We’re all book lovers here, right? And (other than the book itself) what is the greatest part of going shopping for books?
The bookshop itself.
We all love that particular book scent, yes? A bookshop can’t help but smell that way! Seriously though, if Jo Malone were to release a ‘Bookshop’ fragrance, I would happily buy up a couple of candles. Just think of all of the choices – where do you start?! Crime, romance, autobiography, travel, history, politics, the list can go on and on.
You could wander around for hours, piling as many tomes up in your arms as you possibly can, before you inevitably manage to drop one, and then the rest of them as you try and collect up the first. It’s a space in which you can travel around the world, insert yourself in fantastical lands, fanciful plots, or daring real-life escapades, through the power of writing and imagination. Isn’t it just the best?
Perhaps this is a romanticised image.
Actually, there isn’t really a ‘perhaps’ about it, is there. Of course this is wildly romanticised. This is the image created for us by Richard Curtis in Notting Hill. This is the fantasy that we create for ourselves, based on the idealised nostalgia all of us book lovers innately feel. I have a friend who has just got engaged to a man she met in a tiny independent bookshop – in my mind, that’s the dream.
I moved to Kingston-upon-Thames, on the outskirts of London, in late September last year. It wasn’t a town I was at all familiar with before the move, so it took a few weeks of getting incredibly lost every time I went in to the centre before I really started to get my bearings, and discover what the town had to offer. And there’s one thing it certainly doesn’t have to offer – bookshops. (It’s also seriously lacking any decent bars, but that’s a separate issue)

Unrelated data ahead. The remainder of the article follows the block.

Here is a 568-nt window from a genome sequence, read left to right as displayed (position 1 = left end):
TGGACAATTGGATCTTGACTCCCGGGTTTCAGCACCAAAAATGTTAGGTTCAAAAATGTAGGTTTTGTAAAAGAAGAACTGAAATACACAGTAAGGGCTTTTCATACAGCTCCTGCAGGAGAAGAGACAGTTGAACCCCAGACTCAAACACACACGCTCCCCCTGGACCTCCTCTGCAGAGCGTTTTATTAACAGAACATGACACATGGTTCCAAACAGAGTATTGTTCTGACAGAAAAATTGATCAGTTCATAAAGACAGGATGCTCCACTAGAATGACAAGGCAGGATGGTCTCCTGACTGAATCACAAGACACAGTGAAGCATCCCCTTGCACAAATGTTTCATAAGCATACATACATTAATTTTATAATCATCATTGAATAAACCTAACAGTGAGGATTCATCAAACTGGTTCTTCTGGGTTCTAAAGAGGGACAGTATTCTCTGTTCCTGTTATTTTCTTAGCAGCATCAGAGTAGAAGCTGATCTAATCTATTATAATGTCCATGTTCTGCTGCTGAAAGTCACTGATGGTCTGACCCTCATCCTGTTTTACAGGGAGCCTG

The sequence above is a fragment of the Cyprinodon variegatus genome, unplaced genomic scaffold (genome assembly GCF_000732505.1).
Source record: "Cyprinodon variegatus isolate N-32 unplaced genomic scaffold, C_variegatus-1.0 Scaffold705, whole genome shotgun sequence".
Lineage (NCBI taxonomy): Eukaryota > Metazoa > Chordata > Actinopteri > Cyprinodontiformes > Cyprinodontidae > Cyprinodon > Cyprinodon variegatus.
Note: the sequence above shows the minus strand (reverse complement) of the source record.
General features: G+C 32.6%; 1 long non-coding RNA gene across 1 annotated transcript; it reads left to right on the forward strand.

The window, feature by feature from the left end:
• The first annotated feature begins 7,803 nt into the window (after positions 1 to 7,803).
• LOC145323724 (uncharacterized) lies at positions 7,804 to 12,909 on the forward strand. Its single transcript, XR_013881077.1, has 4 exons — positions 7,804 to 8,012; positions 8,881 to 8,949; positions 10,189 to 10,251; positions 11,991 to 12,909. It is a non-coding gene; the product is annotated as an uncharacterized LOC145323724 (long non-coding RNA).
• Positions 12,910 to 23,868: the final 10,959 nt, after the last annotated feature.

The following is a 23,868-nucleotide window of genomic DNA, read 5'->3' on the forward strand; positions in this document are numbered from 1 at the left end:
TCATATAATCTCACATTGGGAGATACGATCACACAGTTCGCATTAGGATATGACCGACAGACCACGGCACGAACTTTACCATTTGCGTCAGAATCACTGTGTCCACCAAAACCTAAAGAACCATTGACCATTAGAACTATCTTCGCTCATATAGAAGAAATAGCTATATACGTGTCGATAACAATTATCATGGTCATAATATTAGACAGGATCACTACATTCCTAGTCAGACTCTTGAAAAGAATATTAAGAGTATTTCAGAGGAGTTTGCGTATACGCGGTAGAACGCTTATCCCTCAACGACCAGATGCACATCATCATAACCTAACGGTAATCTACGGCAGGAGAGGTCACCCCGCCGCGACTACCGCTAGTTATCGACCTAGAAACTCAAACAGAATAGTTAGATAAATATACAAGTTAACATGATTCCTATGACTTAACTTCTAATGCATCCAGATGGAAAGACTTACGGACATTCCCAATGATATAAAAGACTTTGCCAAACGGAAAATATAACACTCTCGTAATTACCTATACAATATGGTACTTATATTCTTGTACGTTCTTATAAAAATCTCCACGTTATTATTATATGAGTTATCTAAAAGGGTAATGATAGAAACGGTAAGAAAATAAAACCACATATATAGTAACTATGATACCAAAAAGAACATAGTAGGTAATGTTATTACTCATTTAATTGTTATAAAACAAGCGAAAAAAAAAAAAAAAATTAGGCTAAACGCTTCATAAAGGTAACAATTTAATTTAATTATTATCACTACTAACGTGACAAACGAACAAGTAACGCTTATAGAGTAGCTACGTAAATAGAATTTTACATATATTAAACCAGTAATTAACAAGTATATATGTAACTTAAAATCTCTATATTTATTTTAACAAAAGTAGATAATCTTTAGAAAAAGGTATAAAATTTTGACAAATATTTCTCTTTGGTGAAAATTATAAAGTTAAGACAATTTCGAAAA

The only bookshop in the town centre was Waterstones – note that I say ‘was’.
I’ve grown up around Cheltenham and the Cotswolds, where independent bookshops stacked high with literary choices for everyone can be found around every street corner. I went to the University of York – if you know the city centre at all, you’ll know that the options for specialist, independent and vintage bookshops are second to none. (If anyone needs any recommendations, Fossgate Books is brilliant, with a phenomenal selection, and a fantastic proprietor who will have a recommendation whatever your taste – he even found my Giles-collector Father a rare Giles jigsaw!)
I was definitely spoilt for choice before now. And don’t get me wrong, I really like Waterstones. In the last few years, under new leadership, the environment in their stores has become incredibly warm and inviting, almost making you forget the monopoly that they now have over reading in the UK.
But this is where I encounter my current problem with Kingston’s lack of bookshops – the Waterstones in the town centre has recently closed, and without warning. A new cinema and development is being built above space, and the shop itself will have a complete refurbishment. But it’s now not supposed to open until Autumn. That’s nine months with no local bookshop.
I overheard a shopping centre security guard explain this to a family with young children, and he did not seem to be able to comprehend why the children looked so disappointed at the fact they would be unable to browse through the shelves – but I did. He emphasised that there was another Waterstones in the next town, if they really had to go.
Now admittedly, I can be at Waterloo within half an hour, so personally it’s not as if I don’t have any options. Hatchards is brilliant after all, and there is a Foyles within Waterloo Station itself. But is anybody else concerned by this? Why are we diminishing the worth of a bookshop?